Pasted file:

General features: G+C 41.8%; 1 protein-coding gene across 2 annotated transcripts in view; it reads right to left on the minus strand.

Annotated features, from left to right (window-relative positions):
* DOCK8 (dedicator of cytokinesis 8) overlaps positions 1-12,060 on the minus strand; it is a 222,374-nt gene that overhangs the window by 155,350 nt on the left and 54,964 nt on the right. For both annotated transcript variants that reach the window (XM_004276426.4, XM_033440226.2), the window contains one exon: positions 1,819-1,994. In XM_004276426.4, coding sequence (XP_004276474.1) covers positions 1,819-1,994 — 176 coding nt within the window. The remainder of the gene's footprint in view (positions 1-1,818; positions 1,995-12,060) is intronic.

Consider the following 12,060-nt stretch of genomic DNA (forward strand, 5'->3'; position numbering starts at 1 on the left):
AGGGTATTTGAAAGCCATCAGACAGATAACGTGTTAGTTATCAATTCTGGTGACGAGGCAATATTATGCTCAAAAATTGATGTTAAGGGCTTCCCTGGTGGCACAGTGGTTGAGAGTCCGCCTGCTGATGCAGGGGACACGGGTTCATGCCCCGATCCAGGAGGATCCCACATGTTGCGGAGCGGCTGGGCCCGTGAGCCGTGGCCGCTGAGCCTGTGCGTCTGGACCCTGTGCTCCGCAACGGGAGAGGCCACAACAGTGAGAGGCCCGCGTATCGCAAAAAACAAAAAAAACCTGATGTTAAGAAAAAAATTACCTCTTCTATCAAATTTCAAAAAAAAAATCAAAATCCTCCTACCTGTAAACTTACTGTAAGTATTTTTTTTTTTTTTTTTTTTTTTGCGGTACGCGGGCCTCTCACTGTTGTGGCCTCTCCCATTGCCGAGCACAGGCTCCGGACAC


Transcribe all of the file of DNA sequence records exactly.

General features: G+C 41.8%; 1 protein-coding gene across 2 annotated transcripts in view; it reads right to left on the minus strand.

Annotated features, from left to right (window-relative positions):
* DOCK8 (dedicator of cytokinesis 8) overlaps positions 1-12,060 on the minus strand; it is a 222,374-nt gene that overhangs the window by 155,350 nt on the left and 54,964 nt on the right. For both annotated transcript variants that reach the window (XM_004276426.4, XM_033440226.2), the window contains one exon: positions 1,819-1,994. In XM_004276426.4, coding sequence (XP_004276474.1) covers positions 1,819-1,994 — 176 coding nt within the window. The remainder of the gene's footprint in view (positions 1-1,818; positions 1,995-12,060) is intronic.

Consider the following 12,060-nt stretch of genomic DNA (forward strand, 5'->3'; position numbering starts at 1 on the left):
AGGGTATTTGAAAGCCATCAGACAGATAACGTGTTAGTTATCAATTCTGGTGACGAGGCAATATTATGCTCAAAAATTGATGTTAAGGGCTTCCCTGGTGGCACAGTGGTTGAGAGTCCGCCTGCTGATGCAGGGGACACGGGTTCATGCCCCGATCCAGGAGGATCCCACATGTTGCGGAGCGGCTGGGCCCGTGAGCCGTGGCCGCTGAGCCTGTGCGTCTGGACCCTGTGCTCCGCAACGGGAGAGGCCACAACAGTGAGAGGCCCGCGTATCGCAAAAAACAAAAAAAACCTGATGTTAAGAAAAAAATTACCTCTTCTATCAAATTTCAAAAAAAAAATCAAAATCCTCCTACCTGTAAACTTACTGTAAGTATTTTTTTTTTTTTTTTTTTTTTTGCGGTACGCGGGCCTCTCACTGTTGTGGCCTCTCCCATTGCCGAGCACAGGCTCCGGACAC